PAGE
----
UPDATE: Traffic study will occur

Albemarle County Public Schools officials showed for the first time on Tuesday preliminary images of a proposed 16-classroom addition to Woodbrook Elementary at a community meeting at the school.

The addition is projected to eventually take Woodbrook from roughly 320 students to 530.

Division staff presented the images at a community meeting at the school after the schools announced last month the proposed addition had been reduced by one floor, and rearranged to maintain a buffer between the school and the surrounding neighborhood.

The work also will include an all-new gymnasium, an expanded cafeteria and rearranged car and bus drop-off points.

Residents of Woodbrook worried at the meeting that the expanded bus lane and increased enrollment would create a traffic snarl on Woodbrook Drive, a two-lane road that is the only access to and from the school and neighborhood.

County schools Chief Operating Officer Dean Tistadt said school officials are “confident” that there will not be a significant traffic problem after the renovations. The division does not plan to do a traffic study, but it is consulting with the Virginia Department of Transportation on the project.

Resident Susan Reed said she is worried the division underestimated the traffic impact and will need to eventually open another entrance to the neighborhood.

“Now we are talking about the character of the neighborhood,” Reed said. “It will change if you open up another entrance, and I’m pretty sure you all are going to want to do that.”

Division staff reiterated that there is no plan to add a second entrance to Woodbrook and said such a change would have to come from VDOT and the county.

Fellow resident Rose Marie Ratesic said she fears an influx of careless drivers.

“People going in and out of the school have two things on their minds: get my kid there and not be late, and get myself to work,” she said.

The changes were made in response to concerns community members brought up at a February forum, a release said.

The project is a $15 million piece of a $35 million school improvement bond referendum on the November general election ballot. Last month, school officials announced plans to reduce the proposed expansion from two stories to one.

County documents show a cost estimate of just over $14 million, which included construction work and the cost of new furniture and technology equipment.

The division will save a little money by staying on one level, Tistadt said, but those savings will be eaten up by the additional site work and the fact that the renovation will stay close to its original proposed size of 36,000 square feet.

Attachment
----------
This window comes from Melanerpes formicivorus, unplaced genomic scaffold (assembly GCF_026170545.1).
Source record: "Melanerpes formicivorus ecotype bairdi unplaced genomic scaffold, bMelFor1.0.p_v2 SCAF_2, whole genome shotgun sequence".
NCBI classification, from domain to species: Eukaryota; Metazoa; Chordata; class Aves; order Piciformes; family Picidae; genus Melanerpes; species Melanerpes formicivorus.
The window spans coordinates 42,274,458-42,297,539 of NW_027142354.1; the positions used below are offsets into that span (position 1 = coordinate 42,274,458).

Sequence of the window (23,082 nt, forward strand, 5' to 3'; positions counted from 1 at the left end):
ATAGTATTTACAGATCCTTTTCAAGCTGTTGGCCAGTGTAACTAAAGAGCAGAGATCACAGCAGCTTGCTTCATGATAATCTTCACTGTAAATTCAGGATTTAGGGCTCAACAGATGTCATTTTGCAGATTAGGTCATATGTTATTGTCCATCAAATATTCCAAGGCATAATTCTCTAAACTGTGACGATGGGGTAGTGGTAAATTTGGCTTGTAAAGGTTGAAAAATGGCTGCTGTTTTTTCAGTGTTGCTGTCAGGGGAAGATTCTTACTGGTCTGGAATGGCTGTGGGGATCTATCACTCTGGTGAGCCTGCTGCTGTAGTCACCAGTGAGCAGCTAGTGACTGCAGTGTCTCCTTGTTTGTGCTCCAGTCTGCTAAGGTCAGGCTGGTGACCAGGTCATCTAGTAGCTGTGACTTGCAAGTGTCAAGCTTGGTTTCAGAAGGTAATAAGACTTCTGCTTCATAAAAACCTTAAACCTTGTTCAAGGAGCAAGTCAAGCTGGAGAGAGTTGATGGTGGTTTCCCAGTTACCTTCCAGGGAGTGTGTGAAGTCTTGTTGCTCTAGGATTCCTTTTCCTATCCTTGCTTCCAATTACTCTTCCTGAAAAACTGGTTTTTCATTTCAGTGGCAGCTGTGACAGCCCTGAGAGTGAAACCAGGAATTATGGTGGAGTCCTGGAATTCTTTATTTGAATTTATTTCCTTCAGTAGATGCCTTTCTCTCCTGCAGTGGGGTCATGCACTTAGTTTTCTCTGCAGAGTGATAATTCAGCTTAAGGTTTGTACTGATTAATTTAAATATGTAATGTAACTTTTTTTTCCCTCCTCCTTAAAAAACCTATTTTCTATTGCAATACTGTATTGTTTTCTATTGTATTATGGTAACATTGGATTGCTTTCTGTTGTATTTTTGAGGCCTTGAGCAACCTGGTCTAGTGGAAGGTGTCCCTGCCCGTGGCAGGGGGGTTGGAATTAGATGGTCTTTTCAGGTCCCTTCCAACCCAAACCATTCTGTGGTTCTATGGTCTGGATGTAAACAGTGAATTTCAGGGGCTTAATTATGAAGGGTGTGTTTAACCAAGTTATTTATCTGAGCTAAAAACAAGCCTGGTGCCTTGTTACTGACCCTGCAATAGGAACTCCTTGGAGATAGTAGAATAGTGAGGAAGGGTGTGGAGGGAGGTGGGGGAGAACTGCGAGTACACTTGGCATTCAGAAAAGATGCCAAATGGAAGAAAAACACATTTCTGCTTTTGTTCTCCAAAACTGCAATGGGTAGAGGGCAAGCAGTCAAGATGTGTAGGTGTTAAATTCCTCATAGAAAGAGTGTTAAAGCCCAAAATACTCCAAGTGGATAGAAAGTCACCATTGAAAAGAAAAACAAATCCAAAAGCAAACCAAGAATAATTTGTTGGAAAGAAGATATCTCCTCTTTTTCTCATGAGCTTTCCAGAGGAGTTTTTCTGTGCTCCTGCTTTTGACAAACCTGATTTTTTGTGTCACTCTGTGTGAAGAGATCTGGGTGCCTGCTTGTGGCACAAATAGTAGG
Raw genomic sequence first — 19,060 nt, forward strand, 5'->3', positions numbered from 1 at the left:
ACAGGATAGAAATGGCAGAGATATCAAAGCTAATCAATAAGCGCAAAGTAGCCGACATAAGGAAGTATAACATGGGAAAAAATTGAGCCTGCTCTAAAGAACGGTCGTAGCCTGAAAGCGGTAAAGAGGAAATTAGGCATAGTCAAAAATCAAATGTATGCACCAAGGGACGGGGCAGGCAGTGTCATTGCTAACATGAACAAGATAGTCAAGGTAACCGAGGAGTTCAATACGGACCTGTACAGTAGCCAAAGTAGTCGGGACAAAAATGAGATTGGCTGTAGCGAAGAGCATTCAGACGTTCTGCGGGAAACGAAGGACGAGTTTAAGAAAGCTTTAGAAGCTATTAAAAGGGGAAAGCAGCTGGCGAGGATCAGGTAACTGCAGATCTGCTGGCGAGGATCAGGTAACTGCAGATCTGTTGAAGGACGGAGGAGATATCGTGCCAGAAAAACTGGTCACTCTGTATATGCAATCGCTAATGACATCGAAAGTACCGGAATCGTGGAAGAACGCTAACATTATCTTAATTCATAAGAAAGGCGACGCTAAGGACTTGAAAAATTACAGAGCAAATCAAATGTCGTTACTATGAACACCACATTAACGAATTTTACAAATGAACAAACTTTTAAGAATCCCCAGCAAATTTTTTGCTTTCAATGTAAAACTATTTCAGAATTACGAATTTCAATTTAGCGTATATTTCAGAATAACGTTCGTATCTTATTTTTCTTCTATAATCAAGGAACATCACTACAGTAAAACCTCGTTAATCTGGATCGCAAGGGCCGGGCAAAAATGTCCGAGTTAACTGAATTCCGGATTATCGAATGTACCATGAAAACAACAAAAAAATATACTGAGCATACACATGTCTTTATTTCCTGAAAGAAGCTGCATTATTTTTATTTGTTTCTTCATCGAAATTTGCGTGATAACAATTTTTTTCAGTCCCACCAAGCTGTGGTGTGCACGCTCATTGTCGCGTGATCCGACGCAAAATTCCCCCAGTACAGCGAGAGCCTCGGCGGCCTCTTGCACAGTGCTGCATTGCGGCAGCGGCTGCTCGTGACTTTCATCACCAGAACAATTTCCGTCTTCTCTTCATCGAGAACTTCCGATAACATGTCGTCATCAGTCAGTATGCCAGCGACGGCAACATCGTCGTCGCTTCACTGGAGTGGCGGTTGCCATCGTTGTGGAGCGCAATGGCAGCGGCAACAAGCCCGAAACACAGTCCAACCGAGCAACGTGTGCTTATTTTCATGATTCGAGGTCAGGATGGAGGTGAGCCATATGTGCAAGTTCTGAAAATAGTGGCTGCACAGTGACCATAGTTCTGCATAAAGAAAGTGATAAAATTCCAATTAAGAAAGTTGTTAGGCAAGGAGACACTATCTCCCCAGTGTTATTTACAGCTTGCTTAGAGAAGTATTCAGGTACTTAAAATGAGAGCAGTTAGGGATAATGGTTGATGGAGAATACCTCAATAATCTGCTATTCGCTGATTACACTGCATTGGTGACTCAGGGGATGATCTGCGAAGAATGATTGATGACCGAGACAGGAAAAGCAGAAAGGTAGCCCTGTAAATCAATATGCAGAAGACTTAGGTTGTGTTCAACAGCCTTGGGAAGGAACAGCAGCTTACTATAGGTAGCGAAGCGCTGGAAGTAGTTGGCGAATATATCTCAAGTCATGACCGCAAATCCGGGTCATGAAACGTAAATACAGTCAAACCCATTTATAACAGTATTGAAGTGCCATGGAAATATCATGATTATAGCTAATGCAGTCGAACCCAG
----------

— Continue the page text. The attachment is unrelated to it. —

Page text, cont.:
Renderings produced by RRMM Architects showed two new pods of six classrooms each, two outdoor classrooms, an art and maker space a new music room, the new gym and an enlarged bus loop on the east side of the school.

According to the renderings, the school building will sit 38 feet from the property line at the closest point.

Drawings from RRMM showed two design options, one that pairs swatches of yellow trim with the existing red brick, and another that replaces the yellow and brick with gray stone.

If the bond referendum passes, the project will go to bid late next spring, with construction to begin in June, a presentation showed. The schools expect work to be complete by the summer or fall of 2018.


UPDATE Friday Sept. 9, 2016

In response to concerns from Woodbrook residents Tuesday night, schools officials said at Thursday’s Albemarle County School Board meeting that they had decided to hire a consultant to study the traffic impacts of the proposed school addition.

When the study will be ready is unclear, Tistadt said Friday, but he expects it will be done within the next two months.

Before hiring a consultant, Tistadt said, the schools will ask an Albemarle County traffic engineer to look at the study plan to make sure it matches the studies the county asks private developers to perform.

No cost estimate was available Friday.

“We are trying to be very sensitive to the concerns of the Woodbrook community, and they had asked for the study,” Tistadt said. “We did not see any reason not to do it.”

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